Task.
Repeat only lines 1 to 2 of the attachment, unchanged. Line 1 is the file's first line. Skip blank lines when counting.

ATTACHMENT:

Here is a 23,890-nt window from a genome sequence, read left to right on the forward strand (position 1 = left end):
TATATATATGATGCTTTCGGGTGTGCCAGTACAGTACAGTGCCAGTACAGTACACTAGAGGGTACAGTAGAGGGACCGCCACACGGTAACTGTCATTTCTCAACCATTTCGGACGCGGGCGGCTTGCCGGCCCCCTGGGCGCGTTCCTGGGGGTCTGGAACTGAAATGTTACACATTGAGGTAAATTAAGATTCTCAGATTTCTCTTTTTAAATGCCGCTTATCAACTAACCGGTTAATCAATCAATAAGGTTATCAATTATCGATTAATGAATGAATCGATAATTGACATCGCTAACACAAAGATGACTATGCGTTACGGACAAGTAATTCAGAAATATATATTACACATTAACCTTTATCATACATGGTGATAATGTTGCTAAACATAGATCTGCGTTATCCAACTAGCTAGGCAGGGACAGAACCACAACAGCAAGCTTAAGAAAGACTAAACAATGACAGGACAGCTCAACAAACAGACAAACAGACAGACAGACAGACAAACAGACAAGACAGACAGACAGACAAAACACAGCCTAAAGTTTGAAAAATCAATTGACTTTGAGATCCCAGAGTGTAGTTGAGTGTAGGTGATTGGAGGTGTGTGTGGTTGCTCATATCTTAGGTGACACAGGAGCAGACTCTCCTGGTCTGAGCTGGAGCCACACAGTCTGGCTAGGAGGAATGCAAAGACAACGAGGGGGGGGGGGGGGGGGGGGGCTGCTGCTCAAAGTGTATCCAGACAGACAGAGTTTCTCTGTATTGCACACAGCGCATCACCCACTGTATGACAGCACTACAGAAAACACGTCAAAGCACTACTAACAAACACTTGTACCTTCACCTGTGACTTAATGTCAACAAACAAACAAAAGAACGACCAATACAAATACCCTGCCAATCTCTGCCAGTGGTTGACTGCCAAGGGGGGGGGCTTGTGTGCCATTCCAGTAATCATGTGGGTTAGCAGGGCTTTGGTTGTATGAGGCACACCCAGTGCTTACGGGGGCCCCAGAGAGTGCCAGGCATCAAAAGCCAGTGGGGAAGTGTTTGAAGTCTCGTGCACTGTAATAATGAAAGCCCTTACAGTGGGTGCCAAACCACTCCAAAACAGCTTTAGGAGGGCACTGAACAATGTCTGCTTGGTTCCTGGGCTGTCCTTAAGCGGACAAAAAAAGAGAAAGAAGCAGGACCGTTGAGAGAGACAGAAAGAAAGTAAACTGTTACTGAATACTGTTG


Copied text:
Here is a 23,890-nt window from a genome sequence, read left to right on the forward strand (position 1 = left end):
TATATATATGATGCTTTCGGGTGTGCCAGTACAGTACAGTGCCAGTACAGTACACTAGAGGGTACAGTAGAGGGACCGCCACACGGTAACTGTCATTTCTCAACCATTTCGGACGCGGGCGGCTTGCCGGCCCCCTGGGCGCGTTCCTGGGGGTCTGGAACTGAAATGTTACACATTGAGGTAAATTAAGATTCTCAGATTTCTCTTTTTAAATGCCGCTTATCAACTAACCGGTTAATCAATCAATAAGGTTATCAATTATCGATTAATGAATGAATCGATAATTGACATCGCTAACACAAAGATGACTATGCGTTACGGACAAGTAATTCAGAAATATATATTACACATTAACCTTTATCATACATGGTGATAATGTTGCTAAACATAGATCTGCGTTATCCAACTAGCTAGGCAGGGACAGAACCACAACAGCAAGCTTAAGAAAGACTAAACAATGACAGGACAGCTCAACAAACAGACAAACAGACAGACAGACAGACAAACAGACAAGACAGACAGACAGACAAAACACAGCCTAAAGTTTGAAAAATCAATTGACTTTGAGATCCCAGAGTGTAGTTGAGTGTAGGTGATTGGAGGTGTGTGTGGTTGCTCATATCTTAGGTGACACAGGAGCAGACTCTCCTGGTCTGAGCTGGAGCCACACAGTCTGGCTAGGAGGAATGCAAAGACAACGAGGGGGGGGGGGGGGGGGGGGGCTGCTGCTCAAAGTGTATCCAGACAGACAGAGTTTCTCTGTATTGCACACAGCGCATCACCCACTGTATGACAGCACTACAGAAAACACGTCAAAGCACTACTAACAAACACTTGTACCTTCACCTGTGACTTAATGTCAACAAACAAACAAAAGAACGACCAATACAAATACCCTGCCAATCTCTGCCAGTGGTTGACTGCCAAGGGGGGGGGCTTGTGTGCCATTCCAGTAATCATGTGGGTTAGCAGGGCTTTGGTTGTATGAGGCACACCCAGTGCTTACGGGGGCCCCAGAGAGTGCCAGGCATCAAAAGCCAGTGGGGAAGTGTTTGAAGTCTCGTGCACTGTAATAATGAAAGCCCTTACAGTGGGTGCCAAACCACTCCAAAACAGCTTTAGGAGGGCACTGAACAATGTCTGCTTGGTTCCTGGGCTGTCCTTAAGCGGACAAAAAAAGAGAAAGAAGCAGGACCGTTGAGAGAGACAGAAAGAAAGTAAACTGTTACTGAATACTGTTG